Two types of model experiments are conducted. One is the short-term hindcast simulations for model tuning. The second is Atmospheric Model Intercomparison Project (AMIP) simulation for verification of the tuned model. The hindcasts are initialized by the Year of Tropical Convection (YOTC) from the European Center for Medium-Range Weather Forecasts (ECMWF) reanalysis. The initialization uses the approach described in Xie et al. (2004) in the Cloud-Associated Parameterizations Testbed (CAPT) developed by the US Department of Energy (US DOE). Since the objective of the tuning approach presented here is not only for auto-calibration of the model, but also for fast calculations, only 1-month hindcasts of July 2009 are used in the tuning process. We carry out the simulations once every 3 days with a 3-day hindcast (labeled as interval Day 3) during the optimization iteration. All of the 3-day simulations for each hindcast run are used to make up the whole monthly data set, which constitutes 31 days of model output. The AMIP simulation is conducted for 2000–2004 by using the observed climatological sea ice and sea surface temperature (Rayner et al., 2003). A simulation of the last 3 years is used for evaluation of the model. All simulations here use 0.9∘ latitude ×1.25∘ longitude horizontal resolution, with 30 vertical layers.
The observational data are from the Global Precipitation Climatology Project (GPCP; Huffman et al., 2001) for precipitation, the International Satellite Cloud Climatology Project (ISCCP) flux data (Trenberth et al., 2009) for radiation fluxes, the CloudSat (Stephens et al., 2002) and the Cloud–Aerosol Lidar and Infrared Pathfinder Satellite Observations (CALIPSO; Winker et al., 2009) for satellite cloud data, and the National Centers for Environmental Prediction/National Center for Atmospheric Research (NCEP/NCAR; Kalnay et al., 1996) reanalysis for humidity and temperature.
For this study, we focus on tuning parameters that are associated with fast physical processes so that short-term hindcasts can be used as an economical way of tuning. The philosophy behind the hindcasts is to keep the model dynamics as close to observation as possible while testing how the model simulates the quantities associated with fast physical processes. In other words, given the correct large-scale atmospheric conditions, errors in the physical variables are used to calibrate the fast physics parameters. This is different from calibration using AMIP simulations in which the circulation responds to the physics. The feasibility of the hindcast approach is based on the fact that errors in atmospheric models show up quickly in initialized experiments (Xie et al., 2004; Klein et al., 2006; Boyle et al., 2008; Hannay et al., 2018; Williams and Brooks, 2008; Martin et al., 2010; Xie et al., 2012; Ma et al., 2013; Ma et al., 2014; Wan et al., 2014). This is also found in the present study. Figure 1 shows the characteristics of the main biases in the CAPT and AMIP simulations in the default model for the five fields of longwave and shortwave cloud forcing (LWCF and SWCF), humidity and temperature at 850 hPa (Q850, T850), and precipitation (PRECT). For CAPT, the biases are for July 2009, while for AMIP they are for July averaged over 3 years. It is seen that the CAPT hindcasts capture a great number of the systematic biases in the AMIP simulations.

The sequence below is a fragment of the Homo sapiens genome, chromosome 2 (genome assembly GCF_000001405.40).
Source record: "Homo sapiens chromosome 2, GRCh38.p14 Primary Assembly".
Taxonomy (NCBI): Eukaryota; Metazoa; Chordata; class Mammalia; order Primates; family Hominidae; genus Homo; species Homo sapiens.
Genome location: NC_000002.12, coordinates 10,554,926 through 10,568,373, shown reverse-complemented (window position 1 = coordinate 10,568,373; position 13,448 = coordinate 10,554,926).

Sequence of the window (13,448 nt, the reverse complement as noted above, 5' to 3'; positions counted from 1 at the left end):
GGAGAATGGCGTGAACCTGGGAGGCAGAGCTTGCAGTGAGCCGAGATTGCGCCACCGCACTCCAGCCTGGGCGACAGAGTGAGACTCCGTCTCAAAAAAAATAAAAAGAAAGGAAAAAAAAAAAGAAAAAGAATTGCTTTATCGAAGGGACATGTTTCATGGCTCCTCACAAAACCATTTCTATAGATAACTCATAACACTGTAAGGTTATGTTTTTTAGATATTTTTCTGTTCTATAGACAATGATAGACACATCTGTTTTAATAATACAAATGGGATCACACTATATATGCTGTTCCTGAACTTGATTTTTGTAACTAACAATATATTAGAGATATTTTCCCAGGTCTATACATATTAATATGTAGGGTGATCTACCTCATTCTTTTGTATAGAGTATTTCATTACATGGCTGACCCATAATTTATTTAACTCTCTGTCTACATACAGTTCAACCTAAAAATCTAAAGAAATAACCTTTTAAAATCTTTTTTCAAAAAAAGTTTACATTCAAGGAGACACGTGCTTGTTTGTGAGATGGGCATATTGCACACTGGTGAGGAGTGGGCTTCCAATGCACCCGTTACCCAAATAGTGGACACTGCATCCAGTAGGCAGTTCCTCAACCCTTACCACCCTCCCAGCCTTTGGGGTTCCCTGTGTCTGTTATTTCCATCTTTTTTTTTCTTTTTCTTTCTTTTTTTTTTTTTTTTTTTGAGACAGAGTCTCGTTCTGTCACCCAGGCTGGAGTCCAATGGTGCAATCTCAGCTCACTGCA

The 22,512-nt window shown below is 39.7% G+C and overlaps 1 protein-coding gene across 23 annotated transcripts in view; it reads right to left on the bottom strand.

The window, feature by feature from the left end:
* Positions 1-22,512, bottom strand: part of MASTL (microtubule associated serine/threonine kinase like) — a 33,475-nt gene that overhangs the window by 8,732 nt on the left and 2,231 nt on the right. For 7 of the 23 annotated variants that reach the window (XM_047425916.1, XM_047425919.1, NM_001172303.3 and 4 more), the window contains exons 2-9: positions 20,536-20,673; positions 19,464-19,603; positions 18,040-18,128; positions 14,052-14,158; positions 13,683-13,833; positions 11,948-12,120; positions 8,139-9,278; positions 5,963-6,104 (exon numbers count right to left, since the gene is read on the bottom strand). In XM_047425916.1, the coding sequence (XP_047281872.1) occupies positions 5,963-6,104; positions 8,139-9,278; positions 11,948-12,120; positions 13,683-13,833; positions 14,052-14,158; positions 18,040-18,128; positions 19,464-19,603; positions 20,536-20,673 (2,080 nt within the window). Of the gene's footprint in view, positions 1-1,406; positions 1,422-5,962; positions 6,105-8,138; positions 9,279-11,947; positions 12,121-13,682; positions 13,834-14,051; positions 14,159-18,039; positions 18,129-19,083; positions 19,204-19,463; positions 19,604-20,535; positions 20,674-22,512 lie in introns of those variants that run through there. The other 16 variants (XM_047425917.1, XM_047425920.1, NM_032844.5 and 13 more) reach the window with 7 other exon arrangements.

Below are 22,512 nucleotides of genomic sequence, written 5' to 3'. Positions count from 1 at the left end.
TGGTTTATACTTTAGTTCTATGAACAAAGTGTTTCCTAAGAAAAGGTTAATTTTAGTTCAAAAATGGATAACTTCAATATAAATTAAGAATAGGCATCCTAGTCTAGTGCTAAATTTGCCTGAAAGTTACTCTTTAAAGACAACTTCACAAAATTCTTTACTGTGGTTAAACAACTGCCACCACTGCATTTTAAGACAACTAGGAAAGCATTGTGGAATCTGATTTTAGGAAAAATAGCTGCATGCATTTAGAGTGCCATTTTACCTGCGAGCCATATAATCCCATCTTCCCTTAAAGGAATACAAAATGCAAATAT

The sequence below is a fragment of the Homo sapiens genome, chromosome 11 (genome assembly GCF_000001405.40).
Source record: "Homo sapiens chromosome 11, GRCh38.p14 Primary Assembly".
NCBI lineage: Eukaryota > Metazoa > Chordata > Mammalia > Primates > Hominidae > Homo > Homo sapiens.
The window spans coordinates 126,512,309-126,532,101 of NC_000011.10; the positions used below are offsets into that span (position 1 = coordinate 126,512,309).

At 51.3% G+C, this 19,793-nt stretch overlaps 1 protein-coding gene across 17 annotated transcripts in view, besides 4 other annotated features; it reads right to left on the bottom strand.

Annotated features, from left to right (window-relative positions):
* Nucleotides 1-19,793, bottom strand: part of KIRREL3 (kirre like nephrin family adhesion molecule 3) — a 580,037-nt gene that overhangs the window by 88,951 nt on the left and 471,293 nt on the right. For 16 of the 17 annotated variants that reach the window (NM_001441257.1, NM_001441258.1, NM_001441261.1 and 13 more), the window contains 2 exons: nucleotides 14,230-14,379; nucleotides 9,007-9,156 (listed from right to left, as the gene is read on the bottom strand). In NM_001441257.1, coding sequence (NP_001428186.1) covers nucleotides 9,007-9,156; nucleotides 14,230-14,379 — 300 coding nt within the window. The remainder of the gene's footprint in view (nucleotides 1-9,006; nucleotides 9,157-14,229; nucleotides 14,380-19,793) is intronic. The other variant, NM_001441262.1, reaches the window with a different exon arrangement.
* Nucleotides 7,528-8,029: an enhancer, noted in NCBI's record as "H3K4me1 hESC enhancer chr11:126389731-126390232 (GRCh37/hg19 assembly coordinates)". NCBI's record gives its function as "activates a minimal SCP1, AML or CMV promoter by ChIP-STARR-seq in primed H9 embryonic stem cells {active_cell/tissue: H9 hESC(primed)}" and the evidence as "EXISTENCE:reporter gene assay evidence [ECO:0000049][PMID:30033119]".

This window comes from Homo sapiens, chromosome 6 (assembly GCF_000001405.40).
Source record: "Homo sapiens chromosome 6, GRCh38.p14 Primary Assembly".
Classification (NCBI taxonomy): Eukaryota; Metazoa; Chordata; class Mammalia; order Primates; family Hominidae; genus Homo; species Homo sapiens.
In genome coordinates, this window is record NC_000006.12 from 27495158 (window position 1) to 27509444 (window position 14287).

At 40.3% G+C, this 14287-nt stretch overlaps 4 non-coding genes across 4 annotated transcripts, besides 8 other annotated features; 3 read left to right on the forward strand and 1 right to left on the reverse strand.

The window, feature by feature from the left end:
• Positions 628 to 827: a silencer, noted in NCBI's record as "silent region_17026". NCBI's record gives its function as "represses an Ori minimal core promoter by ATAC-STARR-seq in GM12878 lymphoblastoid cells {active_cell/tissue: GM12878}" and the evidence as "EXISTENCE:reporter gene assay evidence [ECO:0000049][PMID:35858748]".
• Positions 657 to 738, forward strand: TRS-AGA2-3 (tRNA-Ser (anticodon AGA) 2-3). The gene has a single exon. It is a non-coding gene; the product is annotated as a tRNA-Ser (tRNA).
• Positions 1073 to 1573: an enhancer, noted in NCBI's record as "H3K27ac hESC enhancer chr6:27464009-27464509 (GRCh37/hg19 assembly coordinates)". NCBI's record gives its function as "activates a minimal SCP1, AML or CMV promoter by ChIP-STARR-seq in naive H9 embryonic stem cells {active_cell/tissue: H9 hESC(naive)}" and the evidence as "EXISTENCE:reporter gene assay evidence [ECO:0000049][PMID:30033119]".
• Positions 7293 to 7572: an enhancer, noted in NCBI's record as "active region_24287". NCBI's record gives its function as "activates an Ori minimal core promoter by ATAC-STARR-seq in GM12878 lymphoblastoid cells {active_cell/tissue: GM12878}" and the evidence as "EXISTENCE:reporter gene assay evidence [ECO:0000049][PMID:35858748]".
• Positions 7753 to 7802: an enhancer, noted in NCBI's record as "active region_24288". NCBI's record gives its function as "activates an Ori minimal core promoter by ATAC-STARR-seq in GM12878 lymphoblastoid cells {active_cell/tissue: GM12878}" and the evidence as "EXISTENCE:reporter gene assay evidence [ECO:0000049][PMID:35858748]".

Parameter estimation for a complex model involves several choices, including (1) what parameters to optimize and what the range of uncertainties is in the parameters; (2) how to select and construct a performance metric; (3) how to estimate/optimize the parameters in a high-dimensional space; and (4) how to embed the parameter estimation in the process-based evaluation and development of the model. This section describes the first three questions. The last question is left to Sect. 4.